A larger number of PG&E’s digital Smart Meters may be inaccurate than the company has previously stated, according to documents provided to Patch by a PG&E employee.
Inaccurate meters can result in estimated customer bills, which can be either higher or lower than they would be otherwise. Pacific Gas and Electric Co. has maintained that approximately .14 percent of all electric bills from the Smart Meters have to be estimated due to errors in the meters, compared with 2.13 percent of electric bills that must be estimated from older traditional analog meters. (According to PG&E records .05 percent of gas Smart Meters result in estimated bills, compared with .82 percent of traditional gas meters.)
‘The number of estimated bills has gone down, actually,” said PG&E External Communications Manager Jeff Smith.
But, a list of smart meters that weren’t working out of the Napa/Solano PG&E office in December shows close to 300 meters in that area that resulted in estimated bills and a number of the meters needing to be replaced. According to the PG&E meter reader who provided the documents, that list given to Patch was just one-third of the total list of non-working Smart Meters for that region. The PG&E employee did not want to be identified for fear of retaliation.
For comparison, by March 4, 2011 (when more Smart Meters had been installed) Napa County had a total of 55,078 electric Smart Meters installed. This suggests the percentage of non-working meters in the area is significantly higher than the .14 percent of estimated bills maintained by PG&E.
Smart Meters use a combination of radio and cellular mesh technology to transmit usage data back to PG&E.
The list was provided as part of a policy to meter readers daily out of the Napa/Solano PG&E office, said the source. Meter readers rely on hand-held devices as they go on their routes that show them information about the meters and into which they must input the meter data. When a meter reader came upon a meter that was not entered into their hand-held device, they went through a process known as “lost and found” to flag the meter.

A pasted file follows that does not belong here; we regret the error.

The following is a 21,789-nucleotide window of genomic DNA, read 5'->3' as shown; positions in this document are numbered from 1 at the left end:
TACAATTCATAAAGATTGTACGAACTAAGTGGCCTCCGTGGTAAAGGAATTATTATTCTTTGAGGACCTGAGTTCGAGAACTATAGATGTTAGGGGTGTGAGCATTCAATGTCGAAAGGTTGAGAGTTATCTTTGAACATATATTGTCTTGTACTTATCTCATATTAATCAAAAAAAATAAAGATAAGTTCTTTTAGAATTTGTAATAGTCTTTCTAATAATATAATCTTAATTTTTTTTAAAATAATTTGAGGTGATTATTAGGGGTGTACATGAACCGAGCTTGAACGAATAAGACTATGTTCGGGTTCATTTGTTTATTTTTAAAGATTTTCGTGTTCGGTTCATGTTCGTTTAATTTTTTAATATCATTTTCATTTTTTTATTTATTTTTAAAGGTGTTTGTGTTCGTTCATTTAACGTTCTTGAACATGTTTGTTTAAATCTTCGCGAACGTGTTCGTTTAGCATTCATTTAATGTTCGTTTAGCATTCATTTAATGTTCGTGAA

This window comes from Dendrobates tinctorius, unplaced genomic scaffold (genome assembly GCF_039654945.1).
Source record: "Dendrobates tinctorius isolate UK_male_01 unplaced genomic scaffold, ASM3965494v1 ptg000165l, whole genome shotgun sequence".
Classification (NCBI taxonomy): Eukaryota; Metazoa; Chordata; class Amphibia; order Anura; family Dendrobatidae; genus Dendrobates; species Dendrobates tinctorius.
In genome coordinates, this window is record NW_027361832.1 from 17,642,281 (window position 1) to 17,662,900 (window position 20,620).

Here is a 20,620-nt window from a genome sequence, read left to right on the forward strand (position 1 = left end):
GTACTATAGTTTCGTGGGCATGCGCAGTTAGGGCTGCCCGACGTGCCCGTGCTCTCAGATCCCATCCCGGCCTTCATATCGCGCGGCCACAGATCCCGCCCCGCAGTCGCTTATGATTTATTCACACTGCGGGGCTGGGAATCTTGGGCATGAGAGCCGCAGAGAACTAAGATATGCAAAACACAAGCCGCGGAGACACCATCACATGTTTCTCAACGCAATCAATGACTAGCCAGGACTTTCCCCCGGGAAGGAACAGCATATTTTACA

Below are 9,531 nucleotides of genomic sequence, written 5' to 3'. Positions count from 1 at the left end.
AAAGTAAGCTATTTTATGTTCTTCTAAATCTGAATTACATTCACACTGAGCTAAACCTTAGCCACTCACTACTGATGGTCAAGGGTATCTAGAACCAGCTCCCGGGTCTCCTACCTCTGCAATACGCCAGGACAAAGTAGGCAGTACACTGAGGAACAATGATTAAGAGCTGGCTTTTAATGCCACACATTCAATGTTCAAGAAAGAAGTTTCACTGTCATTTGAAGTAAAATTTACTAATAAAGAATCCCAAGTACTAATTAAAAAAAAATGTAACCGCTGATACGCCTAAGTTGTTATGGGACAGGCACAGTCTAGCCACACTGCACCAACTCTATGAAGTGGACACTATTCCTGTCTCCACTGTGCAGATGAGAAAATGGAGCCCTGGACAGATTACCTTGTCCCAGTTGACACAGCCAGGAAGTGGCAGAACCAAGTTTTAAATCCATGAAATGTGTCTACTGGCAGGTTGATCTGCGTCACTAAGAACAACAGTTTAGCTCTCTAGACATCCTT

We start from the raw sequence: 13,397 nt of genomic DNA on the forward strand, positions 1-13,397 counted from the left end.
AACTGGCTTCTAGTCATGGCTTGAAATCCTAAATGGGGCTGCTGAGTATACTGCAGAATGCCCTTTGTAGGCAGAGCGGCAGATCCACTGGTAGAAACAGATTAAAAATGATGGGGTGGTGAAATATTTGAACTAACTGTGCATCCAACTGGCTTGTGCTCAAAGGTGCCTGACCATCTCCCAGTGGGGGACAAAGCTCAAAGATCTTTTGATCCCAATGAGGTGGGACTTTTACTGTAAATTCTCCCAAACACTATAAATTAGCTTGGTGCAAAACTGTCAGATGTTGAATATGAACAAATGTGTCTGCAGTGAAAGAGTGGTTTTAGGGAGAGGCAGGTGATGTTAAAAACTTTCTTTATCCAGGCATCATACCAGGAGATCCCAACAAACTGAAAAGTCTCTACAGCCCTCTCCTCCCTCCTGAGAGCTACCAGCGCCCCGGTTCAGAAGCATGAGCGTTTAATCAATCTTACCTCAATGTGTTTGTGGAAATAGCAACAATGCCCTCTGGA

However, said the PG&E employee, meter readers were told that when they went through the lost and found process for a SmartMeter that was known to be defective it disrupted the estimated billing process. So, meter readers were provided with these lists of known non-working SmartMeters and were told to check the list for meters on their routes and to skip those meters that appeared on the list.
Meter readers continue to read SmartMeters for a period of time after their installation in order to insure the device is communicating the data back to PG&E accurately.
On the list of known defective meters, one route shows nine meters listed, another shows six. On average, a route consists of a few hundred meters and a reader reads approximately 500 meters in a day, though with the decrease of meter readers some employees will read two routes or combined routes in a day now.
PG&E internal records for the individual addresses on the list show that a number of the SmartMeters that were installed in early 2010 had to be replaced with different SmartMeters in the middle of last year.
For example, one address on the list in the city of Napa had its electric SmartMeter installed on Feb. 3, 2010. That meter was removed and replaced on June 8, 2010. That same address and meter ID number, though, required a usage estimate, resulting in an estimated bill, on Aug. 24, 2010, according to PG&E’s records.
Additional reports from Marin show similar problems.
Meter readers in Marin are asked to fill out a daily missed meter report when they return to the office for any meters they were unable to read. (The employee who provided the information said they were told by PG&E to no longer enter defective meters into their handheld devices, but to submit these paper forms, so as not to disrupt the billing system.) Daily missed meter reports can cover a wide variety of problems – inability to find the meter, gate locked, meter missing or defective meters with blank screens, incorrect programming or the same numbers flashing on the screen.
On the missed meter reports provided to Patch, it shows that a number of those defective meters were SmartMeters that later resulted in estimated usage and bills for the customers.
In one meter reader’s daily report, there are five SmartMeters that had to be estimated instead of read; in another there are four, throughout Marin. The employee who provided the documents said he once had four defective SmartMeters out of 100 that he read on a route.